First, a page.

I woke up somewhat refreshed. The tide had risen up to my bike and under the hammock during the night, but everything was in order.
I left very late, almost at noon, and continued to the north, on paved road. I reached Soanierana Ivongo after a short while. The town is located at the mouth of the river Marimbona. There is no bridge across the estuary, dug-out canoes and motorboats ferry people and goods from one bank to the other. Porters were bustling about the mooring area. As far as I could see, motor vehicles could not be transported to the other side.
Originally my plan was to go to the island of Sainte Marie, which lies approx. 30km off the coast and can be reached by boat from here. The quoted price for the passage seemed quite steep, though, and I changed my mind and decided to stay on the mainland instead.
I got ferried across the river and continued my ride – from now on the road was unpaved.
My dietary situation hadn’t improved from the day before and I didn’t exactly feel strong. The track’s quality was quite good at first, but deteriorated severely only a few kilometers further. Much later I discovered that I was on a narrow island, formed by arms of the rivers Marimbona and Simianona, and the Indian Ocean. Each storm and flood had attacked the island and soon I had to push the bike across open sand. The island was less than 100m wide there. At the far end, less than 10km from Soanierana Ivongo, the river Simianona blocked my way and I had to be ferried across in a dug-out canoe again.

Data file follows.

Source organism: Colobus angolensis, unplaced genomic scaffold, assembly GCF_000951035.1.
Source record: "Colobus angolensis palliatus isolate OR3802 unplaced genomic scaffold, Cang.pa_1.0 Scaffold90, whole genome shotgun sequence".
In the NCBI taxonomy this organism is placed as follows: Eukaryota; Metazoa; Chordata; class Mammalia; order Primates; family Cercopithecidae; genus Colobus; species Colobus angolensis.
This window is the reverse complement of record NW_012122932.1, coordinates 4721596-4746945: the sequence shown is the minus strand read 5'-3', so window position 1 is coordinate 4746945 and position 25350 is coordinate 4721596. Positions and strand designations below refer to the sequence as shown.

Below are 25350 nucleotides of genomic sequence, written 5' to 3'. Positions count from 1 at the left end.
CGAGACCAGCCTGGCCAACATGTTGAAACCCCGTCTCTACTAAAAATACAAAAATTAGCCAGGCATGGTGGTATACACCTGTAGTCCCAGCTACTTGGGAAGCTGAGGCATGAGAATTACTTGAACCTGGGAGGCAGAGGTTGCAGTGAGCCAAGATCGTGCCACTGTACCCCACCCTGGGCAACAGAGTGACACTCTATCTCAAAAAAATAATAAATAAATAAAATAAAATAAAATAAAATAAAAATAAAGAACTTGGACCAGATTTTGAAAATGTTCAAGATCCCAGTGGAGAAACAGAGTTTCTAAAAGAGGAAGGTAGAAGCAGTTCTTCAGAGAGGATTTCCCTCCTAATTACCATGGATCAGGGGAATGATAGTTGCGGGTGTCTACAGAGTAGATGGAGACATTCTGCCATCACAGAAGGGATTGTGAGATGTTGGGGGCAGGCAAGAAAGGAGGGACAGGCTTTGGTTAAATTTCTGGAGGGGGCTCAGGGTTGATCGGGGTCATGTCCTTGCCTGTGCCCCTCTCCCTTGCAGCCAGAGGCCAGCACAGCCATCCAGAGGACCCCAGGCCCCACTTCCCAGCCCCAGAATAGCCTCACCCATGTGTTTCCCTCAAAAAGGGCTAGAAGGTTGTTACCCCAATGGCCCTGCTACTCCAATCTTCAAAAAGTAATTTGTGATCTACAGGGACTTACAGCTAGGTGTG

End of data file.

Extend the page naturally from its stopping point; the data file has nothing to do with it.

I pushed the bike along a narrow footpath to an outpost of the village of Andrangazaha, near the vehicle ferry wharf (which was just an earthen ramp, really). I asked the two guys who were in the canoe with me for directions to Manompana. They pointed at the wharf. It started to rain heavily and I sought shelter under a roof that covered tables and benches – the hut it was attached to seemed to be some kind of kitchen that probably catered to travelers that had to wait for the ferry. A bunch of people were waiting there with two 4WD pick-ups. The sun was already setting. A ferry arrived, it was completely dark by now. The rain was so heavy that I could not persuade myself to leave the sheltering roof and the ferry left without me.
The rain stopped and I asked at the kitchen if there was some place where I could sleep. The lady showed me to a number of huts that apparently were for rent. They each contained nothing more than a bed covered by a mosquito net. I also received a fine dinner — rice with fish in some kind of tomato sauce. Very tasty!